In its annual report on China's military power, the Defense Department documented the expansion of the fighter fleet and improved capabilities. It also noted a sizable increase in the arsenal of the Chinese missile force.
Officials have raised concern over increased hostility in the skies above the South and East China seas, where Chinese fighter jets have been making aggressive and dangerous intercepts — flying alongside, over, or underneath US aircraft at exceptionally close distances, sometimes just a few feet — in recent years.
Since fall 2021, "we have seen more than 180 such incidents — more in the past two years than in the decades before that," Ely Ratner, the assistant secretary of defense for Indo-Pacific security affairs, said in fall. Experts have said the behavior indicates China's increasing willingness to challenge US airpower in the area.
Tensions have led the US and Chinese air forces to intensify pilot training for aerial combat. The focus on improved training comes from a realization that a fight with a near-peer or peer adversary has the potential to be far more complex and dangerous than anything seen in the Middle East.
Senior Air Force leaders have said that the US must be prepared for fights in contested environments with World War II-level combat attrition rates.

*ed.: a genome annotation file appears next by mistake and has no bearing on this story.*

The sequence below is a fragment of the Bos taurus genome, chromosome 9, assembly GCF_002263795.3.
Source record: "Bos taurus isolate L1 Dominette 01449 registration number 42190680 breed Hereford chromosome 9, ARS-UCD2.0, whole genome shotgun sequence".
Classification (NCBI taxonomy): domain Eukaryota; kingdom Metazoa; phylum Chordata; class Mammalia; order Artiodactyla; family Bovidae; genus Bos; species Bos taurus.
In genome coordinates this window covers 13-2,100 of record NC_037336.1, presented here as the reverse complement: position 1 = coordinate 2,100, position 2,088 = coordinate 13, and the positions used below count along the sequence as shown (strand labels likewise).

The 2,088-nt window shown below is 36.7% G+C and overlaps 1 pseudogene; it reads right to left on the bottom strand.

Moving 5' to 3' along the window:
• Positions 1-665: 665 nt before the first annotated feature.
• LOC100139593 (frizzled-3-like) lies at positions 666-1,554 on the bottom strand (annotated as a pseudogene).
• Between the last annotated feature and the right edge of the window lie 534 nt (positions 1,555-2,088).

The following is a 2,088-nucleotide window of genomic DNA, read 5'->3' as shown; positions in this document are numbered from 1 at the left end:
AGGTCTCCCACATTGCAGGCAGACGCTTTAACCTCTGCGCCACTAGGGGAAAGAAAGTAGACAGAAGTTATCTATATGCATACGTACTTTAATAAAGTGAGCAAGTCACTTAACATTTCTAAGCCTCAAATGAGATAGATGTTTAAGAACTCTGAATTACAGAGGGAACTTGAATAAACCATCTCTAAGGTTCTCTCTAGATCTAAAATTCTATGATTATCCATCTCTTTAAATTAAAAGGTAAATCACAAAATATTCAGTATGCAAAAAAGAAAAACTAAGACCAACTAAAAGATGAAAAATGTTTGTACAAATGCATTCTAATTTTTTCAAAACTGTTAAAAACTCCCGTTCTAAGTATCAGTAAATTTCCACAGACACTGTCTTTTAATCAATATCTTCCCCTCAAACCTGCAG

At a conference in September, Air Combat Command's Gen. Mark Kelly said that the Air Force needed to offer airmen and other personnel "all the highest-end training and the reps and sets we can get them because we also know from high-end exercises and also other studies that not all of our airmen will come back from a peer fight."
As the US armed forces shift priorities toward being ready for a near-peer or peer-level conflict, the Air Force is looking to shed what's holding it back, Moore said.
"In the fighter enterprise, we'll go from seven fleets down to two," the general said. "In the bomber enterprise, we'll go from four down to two. In the tanker enterprise, we'll go from three down to two — not with the purpose of getting rid of airplanes but with the purpose of bringing down the average fleet age, bringing up the capabilities, and only fielding things that are relevant."
Part of these planned changes are being driven by observations that the Chinese military is continuing to invest in and reform its air force, "rapidly catching up to Western air forces," the Pentagon said in its recent report. That trend is "gradually" eroding the significant US advantage "in the air domain," it added.
The Air Force secretary has said before that while legacy aircraft such as the A-10 attack aircraft have served the US military well in the past, such as by providing close-air support to ground troops in the Middle East, these aircraft don't "scare China."
With the new priorities to counter new threats also comes a reinvestment in what airmen do.
"There are a lot of airmen in the Air Force that are not doing things that contribute to what we envision as the future task," Moore said. "It's not just about doing this efficiently. It's about doing it effectively. And that means we've got to get those airmen and those dollars away from things that don't mean anything to this task. And we've got to pivot them to the future."